In our search for the truth we begin by noting one of the outstanding and unique features of the Fourth Gospel. The most remarkable thing about it is the long speeches of Jesus. Often they are whole chapters long, and are entirely unlike the way in which Jesus is portrayed as speaking in the other three gospels. The Fourth Gospel, as we have seen, was written about the year A.D. 100, that is, about seventy years after the crucifixion. Is it possible after these seventy years to look on these speeches as word for word reports of what Jesus said? Or can we explain them in some way that is perhaps even greater than that? We must begin by holding in our minds the fact of the speeches and the question which they inevitably raise.

And we have something to add to that. It so happens that in the writings of the early church we have a whole series of accounts of the way in which the Fourth Gospel came to be written. The earliest is that of Irenaeus who was bishop of Lyons about A.D. 177; and Irenaeus was himself a pupil of Polycarp, who in turn had actually been a pupil of John. There is therefore a direct link between Irenaeus and John. Irenaeus writes:

“John, the disciple of the Lord, who also leant upon his breast,
himself also published the gospel in Ephesus, when he was living
in Asia.”

The suggestive thing there is that Irenaeus does not merely say that John wrote the gospel; he says that John published (exedoke) it in Ephesus. The word that Irenaeus uses makes it sound, not like the private publication of some personal memoir, but like the public issue of some almost official document.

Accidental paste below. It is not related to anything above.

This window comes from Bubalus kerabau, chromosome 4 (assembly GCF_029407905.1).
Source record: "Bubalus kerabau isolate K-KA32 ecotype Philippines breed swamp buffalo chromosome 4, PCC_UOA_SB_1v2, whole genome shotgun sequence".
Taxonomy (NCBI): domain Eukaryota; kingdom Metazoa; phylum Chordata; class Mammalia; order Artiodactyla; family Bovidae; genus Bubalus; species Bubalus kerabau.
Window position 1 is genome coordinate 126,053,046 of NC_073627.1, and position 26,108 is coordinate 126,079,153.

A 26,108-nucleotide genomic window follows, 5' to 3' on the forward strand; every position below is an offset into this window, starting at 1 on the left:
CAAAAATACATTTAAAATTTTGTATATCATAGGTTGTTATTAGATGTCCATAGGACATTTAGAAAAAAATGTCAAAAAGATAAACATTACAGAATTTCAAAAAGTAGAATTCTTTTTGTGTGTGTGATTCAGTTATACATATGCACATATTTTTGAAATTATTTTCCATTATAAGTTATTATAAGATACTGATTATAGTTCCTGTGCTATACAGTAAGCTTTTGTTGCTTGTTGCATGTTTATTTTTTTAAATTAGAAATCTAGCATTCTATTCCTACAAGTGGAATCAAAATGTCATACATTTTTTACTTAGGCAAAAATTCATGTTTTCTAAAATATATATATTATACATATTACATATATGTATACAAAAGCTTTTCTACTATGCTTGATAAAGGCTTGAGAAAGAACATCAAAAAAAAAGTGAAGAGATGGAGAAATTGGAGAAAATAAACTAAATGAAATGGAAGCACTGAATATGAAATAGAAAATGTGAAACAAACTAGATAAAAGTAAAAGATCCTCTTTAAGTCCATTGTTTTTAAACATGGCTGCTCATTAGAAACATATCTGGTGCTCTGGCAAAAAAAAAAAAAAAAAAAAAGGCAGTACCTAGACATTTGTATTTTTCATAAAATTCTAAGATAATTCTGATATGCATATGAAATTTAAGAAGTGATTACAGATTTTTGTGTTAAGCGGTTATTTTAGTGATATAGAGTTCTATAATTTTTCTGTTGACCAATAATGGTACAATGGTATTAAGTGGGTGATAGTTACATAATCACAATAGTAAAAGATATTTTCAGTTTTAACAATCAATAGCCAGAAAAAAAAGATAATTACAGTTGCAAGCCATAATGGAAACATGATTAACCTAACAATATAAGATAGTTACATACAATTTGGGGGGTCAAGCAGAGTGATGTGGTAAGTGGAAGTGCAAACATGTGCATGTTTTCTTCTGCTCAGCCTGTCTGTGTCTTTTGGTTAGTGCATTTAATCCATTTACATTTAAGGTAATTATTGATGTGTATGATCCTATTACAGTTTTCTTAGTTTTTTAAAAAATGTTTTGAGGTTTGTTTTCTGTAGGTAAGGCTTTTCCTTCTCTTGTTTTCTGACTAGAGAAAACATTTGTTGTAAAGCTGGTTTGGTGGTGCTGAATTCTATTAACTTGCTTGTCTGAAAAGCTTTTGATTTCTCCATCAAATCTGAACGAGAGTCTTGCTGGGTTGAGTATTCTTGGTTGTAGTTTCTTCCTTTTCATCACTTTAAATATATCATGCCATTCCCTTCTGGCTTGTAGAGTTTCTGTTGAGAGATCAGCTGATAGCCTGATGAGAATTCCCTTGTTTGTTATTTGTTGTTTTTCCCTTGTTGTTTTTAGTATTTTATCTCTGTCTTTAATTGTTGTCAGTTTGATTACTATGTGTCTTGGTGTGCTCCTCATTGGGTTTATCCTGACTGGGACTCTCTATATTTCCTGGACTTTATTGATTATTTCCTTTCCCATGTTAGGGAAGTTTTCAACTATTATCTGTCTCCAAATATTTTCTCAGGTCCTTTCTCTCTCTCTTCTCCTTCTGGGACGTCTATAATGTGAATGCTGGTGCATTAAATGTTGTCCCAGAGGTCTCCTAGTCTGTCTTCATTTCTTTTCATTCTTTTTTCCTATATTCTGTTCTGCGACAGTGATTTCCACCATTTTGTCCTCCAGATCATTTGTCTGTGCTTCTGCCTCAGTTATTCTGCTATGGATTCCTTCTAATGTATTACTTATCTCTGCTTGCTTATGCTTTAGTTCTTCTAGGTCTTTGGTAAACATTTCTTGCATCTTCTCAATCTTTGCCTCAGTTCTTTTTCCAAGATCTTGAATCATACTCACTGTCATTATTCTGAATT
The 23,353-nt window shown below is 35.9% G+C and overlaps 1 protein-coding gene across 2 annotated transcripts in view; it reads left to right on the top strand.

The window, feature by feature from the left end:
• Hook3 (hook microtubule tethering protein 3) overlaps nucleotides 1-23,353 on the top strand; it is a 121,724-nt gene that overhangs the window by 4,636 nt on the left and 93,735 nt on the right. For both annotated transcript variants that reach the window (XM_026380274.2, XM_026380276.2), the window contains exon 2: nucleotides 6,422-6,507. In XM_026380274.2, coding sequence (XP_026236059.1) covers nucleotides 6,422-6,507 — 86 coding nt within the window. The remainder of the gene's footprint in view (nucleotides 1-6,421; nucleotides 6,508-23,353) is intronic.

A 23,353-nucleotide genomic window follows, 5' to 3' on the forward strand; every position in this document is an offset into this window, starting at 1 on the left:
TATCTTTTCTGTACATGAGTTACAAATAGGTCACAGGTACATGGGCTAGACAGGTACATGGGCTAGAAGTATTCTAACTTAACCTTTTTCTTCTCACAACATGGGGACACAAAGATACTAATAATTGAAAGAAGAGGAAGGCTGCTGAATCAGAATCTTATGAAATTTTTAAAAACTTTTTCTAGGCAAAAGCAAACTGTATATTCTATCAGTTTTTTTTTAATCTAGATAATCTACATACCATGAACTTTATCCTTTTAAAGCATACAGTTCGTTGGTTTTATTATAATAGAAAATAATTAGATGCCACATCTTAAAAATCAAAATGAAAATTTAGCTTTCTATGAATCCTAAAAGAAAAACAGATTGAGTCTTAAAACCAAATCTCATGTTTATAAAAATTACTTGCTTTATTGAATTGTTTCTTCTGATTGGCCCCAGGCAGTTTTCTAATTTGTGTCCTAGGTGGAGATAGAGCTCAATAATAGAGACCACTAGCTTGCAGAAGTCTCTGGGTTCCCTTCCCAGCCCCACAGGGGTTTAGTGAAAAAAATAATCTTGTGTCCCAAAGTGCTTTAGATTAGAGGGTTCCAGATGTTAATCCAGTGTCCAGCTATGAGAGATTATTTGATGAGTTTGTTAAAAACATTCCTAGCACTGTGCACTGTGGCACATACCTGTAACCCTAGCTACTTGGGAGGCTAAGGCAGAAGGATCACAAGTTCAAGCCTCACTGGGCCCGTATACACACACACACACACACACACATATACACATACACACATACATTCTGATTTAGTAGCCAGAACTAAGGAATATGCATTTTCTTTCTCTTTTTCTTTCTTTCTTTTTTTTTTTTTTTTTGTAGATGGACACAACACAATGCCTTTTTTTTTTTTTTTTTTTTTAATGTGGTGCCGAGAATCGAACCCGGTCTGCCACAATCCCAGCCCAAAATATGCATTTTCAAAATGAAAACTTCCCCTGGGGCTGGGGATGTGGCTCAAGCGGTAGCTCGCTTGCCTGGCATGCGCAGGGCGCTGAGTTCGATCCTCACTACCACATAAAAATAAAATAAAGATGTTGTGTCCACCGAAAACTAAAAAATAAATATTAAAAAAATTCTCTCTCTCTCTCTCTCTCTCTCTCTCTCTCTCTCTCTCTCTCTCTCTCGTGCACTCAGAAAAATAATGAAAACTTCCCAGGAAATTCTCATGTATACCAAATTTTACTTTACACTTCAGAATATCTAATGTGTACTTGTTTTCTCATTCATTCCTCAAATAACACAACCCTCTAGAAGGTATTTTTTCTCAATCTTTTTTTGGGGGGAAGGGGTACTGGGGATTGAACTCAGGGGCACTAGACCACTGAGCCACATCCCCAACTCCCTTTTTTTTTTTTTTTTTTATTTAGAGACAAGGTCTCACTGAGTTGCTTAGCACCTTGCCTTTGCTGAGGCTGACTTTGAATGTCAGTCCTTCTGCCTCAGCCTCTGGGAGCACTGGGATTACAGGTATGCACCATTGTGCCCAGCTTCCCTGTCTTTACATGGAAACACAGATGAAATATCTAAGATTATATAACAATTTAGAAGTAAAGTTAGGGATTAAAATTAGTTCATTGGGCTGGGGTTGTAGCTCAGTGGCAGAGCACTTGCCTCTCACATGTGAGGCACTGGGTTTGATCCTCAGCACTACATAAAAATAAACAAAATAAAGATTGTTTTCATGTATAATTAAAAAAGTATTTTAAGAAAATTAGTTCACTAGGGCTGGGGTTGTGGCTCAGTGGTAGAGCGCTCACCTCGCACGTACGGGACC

The next account is that of Clement who was head of the great school of Alexandria about A.D. 230. He writes:

“Last of all, John perceiving that the bodily facts had been made
plain in the gospel, being urged by his friends, composed a
spiritual gospel.”

The important thing here is the phrase being urged by his friends. It begins to become clear that the Fourth Gospel is far more than one man’s personal production and that there is a group, a community, a church behind it. On the same lines, a tenth-century manuscript called the Codex Toletanus, which prefaces the New Testament books with short descriptions, prefaces the Fourth Gospel thus:

The apostle John, whom the Lord Jesus loved most, last of all
wrote this gospel, at the request of the bishops of Asia, against
Cerinthus and other heretics.”

Again we have the idea that behind the Fourth Gospel there is the authority of a group and of a church.

We now turn to a very important document, known as the Muratorian Canon. It is so called after a scholar Muratori who discovered it. It is the first list of New Testament books which the church ever issued and was compiled in Rome about A.D. 170. Not only does it list the New Testament books, it also gives short accounts of the origin and nature and contents of each of them. Its account of the way in which the Fourth Gospel came to be written is extremely important and illuminating.

“At the request of his fellow-disciples and of his bishops, John,